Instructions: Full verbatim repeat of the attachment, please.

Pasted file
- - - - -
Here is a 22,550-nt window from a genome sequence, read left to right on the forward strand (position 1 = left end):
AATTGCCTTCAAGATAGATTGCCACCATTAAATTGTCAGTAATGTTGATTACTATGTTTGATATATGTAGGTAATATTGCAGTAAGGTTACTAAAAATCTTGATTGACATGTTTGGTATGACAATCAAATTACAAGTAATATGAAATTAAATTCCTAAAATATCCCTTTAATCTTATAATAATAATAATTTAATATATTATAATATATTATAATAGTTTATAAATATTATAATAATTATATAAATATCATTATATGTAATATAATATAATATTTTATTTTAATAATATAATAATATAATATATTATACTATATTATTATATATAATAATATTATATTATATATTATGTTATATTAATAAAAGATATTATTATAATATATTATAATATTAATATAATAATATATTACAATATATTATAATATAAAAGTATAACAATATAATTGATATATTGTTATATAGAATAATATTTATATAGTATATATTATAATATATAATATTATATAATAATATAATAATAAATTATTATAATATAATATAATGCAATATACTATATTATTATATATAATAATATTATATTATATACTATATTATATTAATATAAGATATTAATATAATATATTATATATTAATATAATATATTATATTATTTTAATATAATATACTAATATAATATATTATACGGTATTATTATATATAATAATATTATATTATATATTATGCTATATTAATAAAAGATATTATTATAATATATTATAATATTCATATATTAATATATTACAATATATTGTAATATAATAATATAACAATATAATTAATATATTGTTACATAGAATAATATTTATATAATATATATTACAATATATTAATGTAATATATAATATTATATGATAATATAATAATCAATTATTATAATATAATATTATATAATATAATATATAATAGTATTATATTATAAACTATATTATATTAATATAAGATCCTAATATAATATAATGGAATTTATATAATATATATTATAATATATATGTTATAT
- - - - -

Here is a 22,550-nt window from a genome sequence, read left to right on the forward strand (position 1 = left end):
AATTGCCTTCAAGATAGATTGCCACCATTAAATTGTCAGTAATGTTGATTACTATGTTTGATATATGTAGGTAATATTGCAGTAAGGTTACTAAAAATCTTGATTGACATGTTTGGTATGACAATCAAATTACAAGTAATATGAAATTAAATTCCTAAAATATCCCTTTAATCTTATAATAATAATAATTTAATATATTATAATATATTATAATAGTTTATAAATATTATAATAATTATATAAATATCATTATATGTAATATAATATAATATTTTATTTTAATAATATAATAATATAATATATTATACTATATTATTATATATAATAATATTATATTATATATTATGTTATATTAATAAAAGATATTATTATAATATATTATAATATTAATATAATAATATATTACAATATATTATAATATAAAAGTATAACAATATAATTGATATATTGTTATATAGAATAATATTTATATAGTATATATTATAATATATAATATTATATAATAATATAATAATAAATTATTATAATATAATATAATGCAATATACTATATTATTATATATAATAATATTATATTATATACTATATTATATTAATATAAGATATTAATATAATATATTATATATTAATATAATATATTATATTATTTTAATATAATATACTAATATAATATATTATACGGTATTATTATATATAATAATATTATATTATATATTATGCTATATTAATAAAAGATATTATTATAATATATTATAATATTCATATATTAATATATTACAATATATTGTAATATAATAATATAACAATATAATTAATATATTGTTACATAGAATAATATTTATATAATATATATTACAATATATTAATGTAATATATAATATTATATGATAATATAATAATCAATTATTATAATATAATATTATATAATATAATATATAATAGTATTATATTATAAACTATATTATATTAATATAAGATCCTAATATAATATAATGGAATTTATATAATATATATTATAATATATATGTTATAT